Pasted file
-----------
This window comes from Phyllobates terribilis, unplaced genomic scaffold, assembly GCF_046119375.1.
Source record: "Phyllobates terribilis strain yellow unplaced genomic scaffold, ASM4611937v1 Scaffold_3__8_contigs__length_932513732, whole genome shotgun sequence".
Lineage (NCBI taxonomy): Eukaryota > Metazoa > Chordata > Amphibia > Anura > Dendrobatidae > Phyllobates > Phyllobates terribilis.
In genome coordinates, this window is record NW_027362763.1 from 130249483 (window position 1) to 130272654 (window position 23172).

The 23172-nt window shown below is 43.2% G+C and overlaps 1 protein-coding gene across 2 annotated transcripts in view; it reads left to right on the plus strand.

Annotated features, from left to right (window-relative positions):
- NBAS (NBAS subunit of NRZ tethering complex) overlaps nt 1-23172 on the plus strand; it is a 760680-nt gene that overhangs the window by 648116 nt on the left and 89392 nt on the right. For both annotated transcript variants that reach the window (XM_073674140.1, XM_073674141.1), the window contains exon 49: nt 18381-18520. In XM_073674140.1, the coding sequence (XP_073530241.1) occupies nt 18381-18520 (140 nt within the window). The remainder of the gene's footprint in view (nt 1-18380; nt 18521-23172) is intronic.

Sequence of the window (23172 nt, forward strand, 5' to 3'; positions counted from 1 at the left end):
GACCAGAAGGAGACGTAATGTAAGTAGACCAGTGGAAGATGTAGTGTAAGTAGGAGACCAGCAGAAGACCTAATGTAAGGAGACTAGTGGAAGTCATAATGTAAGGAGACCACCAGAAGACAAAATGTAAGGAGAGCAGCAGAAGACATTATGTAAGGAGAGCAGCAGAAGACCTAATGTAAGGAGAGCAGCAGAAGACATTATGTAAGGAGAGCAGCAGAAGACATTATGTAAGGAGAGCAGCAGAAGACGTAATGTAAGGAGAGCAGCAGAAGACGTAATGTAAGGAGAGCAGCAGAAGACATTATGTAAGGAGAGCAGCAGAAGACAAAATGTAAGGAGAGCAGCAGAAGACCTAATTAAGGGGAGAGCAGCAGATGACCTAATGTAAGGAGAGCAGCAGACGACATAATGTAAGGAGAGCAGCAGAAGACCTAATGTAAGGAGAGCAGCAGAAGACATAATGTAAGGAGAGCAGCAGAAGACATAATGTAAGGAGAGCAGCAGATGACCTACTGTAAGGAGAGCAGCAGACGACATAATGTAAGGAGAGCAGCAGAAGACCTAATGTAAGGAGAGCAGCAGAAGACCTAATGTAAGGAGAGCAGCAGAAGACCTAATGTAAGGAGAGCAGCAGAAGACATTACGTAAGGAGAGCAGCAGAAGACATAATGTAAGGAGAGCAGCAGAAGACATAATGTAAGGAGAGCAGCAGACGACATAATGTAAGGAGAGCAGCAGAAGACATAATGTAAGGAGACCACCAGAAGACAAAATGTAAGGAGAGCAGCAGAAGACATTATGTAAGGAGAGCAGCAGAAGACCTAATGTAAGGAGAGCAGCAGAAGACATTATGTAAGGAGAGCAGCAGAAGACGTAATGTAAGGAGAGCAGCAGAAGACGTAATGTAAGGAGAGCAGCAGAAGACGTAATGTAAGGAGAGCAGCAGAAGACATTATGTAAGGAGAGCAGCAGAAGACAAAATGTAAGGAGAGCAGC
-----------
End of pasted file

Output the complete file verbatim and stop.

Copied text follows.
This window comes from Phyllobates terribilis, unplaced genomic scaffold, assembly GCF_046119375.1.
Source record: "Phyllobates terribilis strain yellow unplaced genomic scaffold, ASM4611937v1 Scaffold_3__8_contigs__length_932513732, whole genome shotgun sequence".
Lineage (NCBI taxonomy): Eukaryota > Metazoa > Chordata > Amphibia > Anura > Dendrobatidae > Phyllobates > Phyllobates terribilis.
In genome coordinates, this window is record NW_027362763.1 from 130249483 (window position 1) to 130272654 (window position 23172).

The 23172-nt window shown below is 43.2% G+C and overlaps 1 protein-coding gene across 2 annotated transcripts in view; it reads left to right on the plus strand.

Annotated features, from left to right (window-relative positions):
- NBAS (NBAS subunit of NRZ tethering complex) overlaps nt 1-23172 on the plus strand; it is a 760680-nt gene that overhangs the window by 648116 nt on the left and 89392 nt on the right. For both annotated transcript variants that reach the window (XM_073674140.1, XM_073674141.1), the window contains exon 49: nt 18381-18520. In XM_073674140.1, the coding sequence (XP_073530241.1) occupies nt 18381-18520 (140 nt within the window). The remainder of the gene's footprint in view (nt 1-18380; nt 18521-23172) is intronic.

Sequence of the window (23172 nt, forward strand, 5' to 3'; positions counted from 1 at the left end):
GACCAGAAGGAGACGTAATGTAAGTAGACCAGTGGAAGATGTAGTGTAAGTAGGAGACCAGCAGAAGACCTAATGTAAGGAGACTAGTGGAAGTCATAATGTAAGGAGACCACCAGAAGACAAAATGTAAGGAGAGCAGCAGAAGACATTATGTAAGGAGAGCAGCAGAAGACCTAATGTAAGGAGAGCAGCAGAAGACATTATGTAAGGAGAGCAGCAGAAGACATTATGTAAGGAGAGCAGCAGAAGACGTAATGTAAGGAGAGCAGCAGAAGACGTAATGTAAGGAGAGCAGCAGAAGACATTATGTAAGGAGAGCAGCAGAAGACAAAATGTAAGGAGAGCAGCAGAAGACCTAATTAAGGGGAGAGCAGCAGATGACCTAATGTAAGGAGAGCAGCAGACGACATAATGTAAGGAGAGCAGCAGAAGACCTAATGTAAGGAGAGCAGCAGAAGACATAATGTAAGGAGAGCAGCAGAAGACATAATGTAAGGAGAGCAGCAGATGACCTACTGTAAGGAGAGCAGCAGACGACATAATGTAAGGAGAGCAGCAGAAGACCTAATGTAAGGAGAGCAGCAGAAGACCTAATGTAAGGAGAGCAGCAGAAGACCTAATGTAAGGAGAGCAGCAGAAGACATTACGTAAGGAGAGCAGCAGAAGACATAATGTAAGGAGAGCAGCAGAAGACATAATGTAAGGAGAGCAGCAGACGACATAATGTAAGGAGAGCAGCAGAAGACATAATGTAAGGAGACCACCAGAAGACAAAATGTAAGGAGAGCAGCAGAAGACATTATGTAAGGAGAGCAGCAGAAGACCTAATGTAAGGAGAGCAGCAGAAGACATTATGTAAGGAGAGCAGCAGAAGACGTAATGTAAGGAGAGCAGCAGAAGACGTAATGTAAGGAGAGCAGCAGAAGACGTAATGTAAGGAGAGCAGCAGAAGACATTATGTAAGGAGAGCAGCAGAAGACAAAATGTAAGGAGAGCAGC